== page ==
We describe, for the first time, myogenic constrictions and dilations of collecting lymphatic vessels. Although the term “lymphatic myogenic response” has been used previously to refer to various reactions of the lymphatic pump to hydrostatic forces (2, 42), in the context of our study, it was defined as a time-dependent decline in EDD following pressure elevation (myogenic constriction) or a time-dependent rise in EDD following pressure reduction (myogenic dilation). Myogenic responses were observed in a large majority of rat mesenteric lymphatic vessels in vitro and occurred over a surprisingly wide range of pressures. Myogenic constrictions were distinct from at least one cardiac-like aspect of lymphatic pump behavior, namely, the time-dependent compensatory decline in ESD and increase in AMP that were also observed after pressure elevation. The inflammatory mediator SP, which is known to enhance lymphatic contractility, increased 1) the percentage of vessels exhibiting myogenic constriction, 2) the magnitude of myogenic constriction, 3) the rate of constriction, and 4) the pressure range over which constriction occurred. Our results demonstrate that myogenic responses occur in collecting lymphatic vessels and suggest that the response may aid in preventing vessel overdistension when lymph pressure is elevated, such as during inflammation and edema.
Comparison to myogenic responses of blood vessels.
Under control conditions, i.e., in the absence of any exogenous activators of lymphatic muscle, lymphatic vessels showed the strongest myogenic responses to pressure steps starting from baseline pressures of 0.5–1 cmH2O, a pressure range that coincides with higher levels of basal tone, as described previously (22, 23). Indeed, this pressure range may be close to the in vivo hydrostatic pressure under conditions of normal tissue hydration, based on the few published measurements of lymphatic pressure in the intact rat mesenteric microcirculation. For example, Hargens and Zweifach (28) recorded lymphatic FREQ of 7 min−1 at 3 cmH2O average end-diastolic pressure, and Granger et al. (26) recorded FREQ of 5 min−1 at 2 cmH2O end-diastolic pressure. However, these in vivo measurements likely represent the high end of the lymphatic pressure range under conditions of normal tissue hydration, because they were, by necessity, made in superfused preparations in which the tissue was likely to be slightly hydrated, thus elevating lymphatic pressures and flow rates. Therefore, in vivo diastolic pressures in rat mesenteric lymphatics are probably often <2 cmH2O, in a range where they would exhibit myogenic responses to transmural pressure increases.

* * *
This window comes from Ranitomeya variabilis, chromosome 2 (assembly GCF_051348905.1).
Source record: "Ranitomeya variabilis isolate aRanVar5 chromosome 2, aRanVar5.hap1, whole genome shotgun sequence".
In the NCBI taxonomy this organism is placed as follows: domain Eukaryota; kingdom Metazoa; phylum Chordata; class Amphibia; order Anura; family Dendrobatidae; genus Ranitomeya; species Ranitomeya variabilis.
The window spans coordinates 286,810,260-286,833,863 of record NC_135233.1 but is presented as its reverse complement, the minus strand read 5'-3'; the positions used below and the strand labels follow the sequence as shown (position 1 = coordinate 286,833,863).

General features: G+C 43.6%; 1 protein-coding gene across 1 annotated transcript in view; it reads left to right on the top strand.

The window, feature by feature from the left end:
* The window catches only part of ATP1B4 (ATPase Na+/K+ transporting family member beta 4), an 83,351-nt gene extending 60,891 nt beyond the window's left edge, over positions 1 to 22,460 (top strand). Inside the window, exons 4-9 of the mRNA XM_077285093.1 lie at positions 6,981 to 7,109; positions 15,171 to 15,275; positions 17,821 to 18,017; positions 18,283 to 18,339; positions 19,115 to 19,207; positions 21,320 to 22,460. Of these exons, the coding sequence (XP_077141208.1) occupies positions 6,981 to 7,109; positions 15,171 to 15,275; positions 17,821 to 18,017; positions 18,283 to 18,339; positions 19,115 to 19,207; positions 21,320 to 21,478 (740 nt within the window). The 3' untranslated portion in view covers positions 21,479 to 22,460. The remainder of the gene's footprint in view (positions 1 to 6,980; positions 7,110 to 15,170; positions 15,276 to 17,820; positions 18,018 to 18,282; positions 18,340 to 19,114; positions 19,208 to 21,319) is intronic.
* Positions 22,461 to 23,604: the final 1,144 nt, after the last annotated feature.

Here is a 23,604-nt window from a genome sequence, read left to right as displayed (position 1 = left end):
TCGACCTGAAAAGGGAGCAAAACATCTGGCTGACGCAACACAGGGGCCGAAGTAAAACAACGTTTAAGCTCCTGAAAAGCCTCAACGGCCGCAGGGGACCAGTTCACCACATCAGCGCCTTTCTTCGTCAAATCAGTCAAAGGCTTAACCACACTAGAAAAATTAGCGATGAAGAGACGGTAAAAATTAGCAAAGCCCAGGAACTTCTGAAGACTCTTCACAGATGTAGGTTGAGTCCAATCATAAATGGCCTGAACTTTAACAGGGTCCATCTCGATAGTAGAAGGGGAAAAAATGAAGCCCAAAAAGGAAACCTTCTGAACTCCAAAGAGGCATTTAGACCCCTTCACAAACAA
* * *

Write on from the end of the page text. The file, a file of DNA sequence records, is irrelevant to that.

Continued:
How do lymphatic myogenic responses compare with those of arterioles and small arteries? Lymphatic vessels, similar to arterioles, show a lower and an upper limit to myogenic constriction. Lymphatic constrictions waned above pressures of ∼15 cmH2O and did not occur in response to the smallest pressure step (+2 cmH2O), as consistently shown in Figs. 1B, 3, and 5A; similarly, even highly reactive arterioles do not show myogenic constrictions below a minimum pressure [e.g., <40 cmH2O for hamster cheek pouch 2nd-order arterioles (8)]. To make more quantitative comparisons between lymphatic and arteriolar myogenic responses, we calculated the myogenic index according to the formula described in previous publications (8). The myogenic index represents the relative change in vessel diameter per unit change in pressure (traditionally in mmHg). The strongest myogenic constriction of lymphatic vessels occurred (under control conditions) with a pressure step from 0.5 to 10.5 cmH2O, corresponding to a steady-state change in normalized EDD of approximately −3 (Fig. 6A). We used the absolute lymphatic diameters (initial and final) for the 10 vessels in that protocol to calculate a myogenic index of −0.51 (in mmHg). Of those 10 vessels, 6 constricted, 2 dilated, and 2 showed <1-μm change in diameter upon pressure elevation (after initial distention). The myogenic index for the six vessels that constricted was −0.75. Surprisingly, the values are quite comparable to those of first-, second-, and third-order arterioles from hamster cheek pouch (range −0.41 to −0.85) and other tissues (8).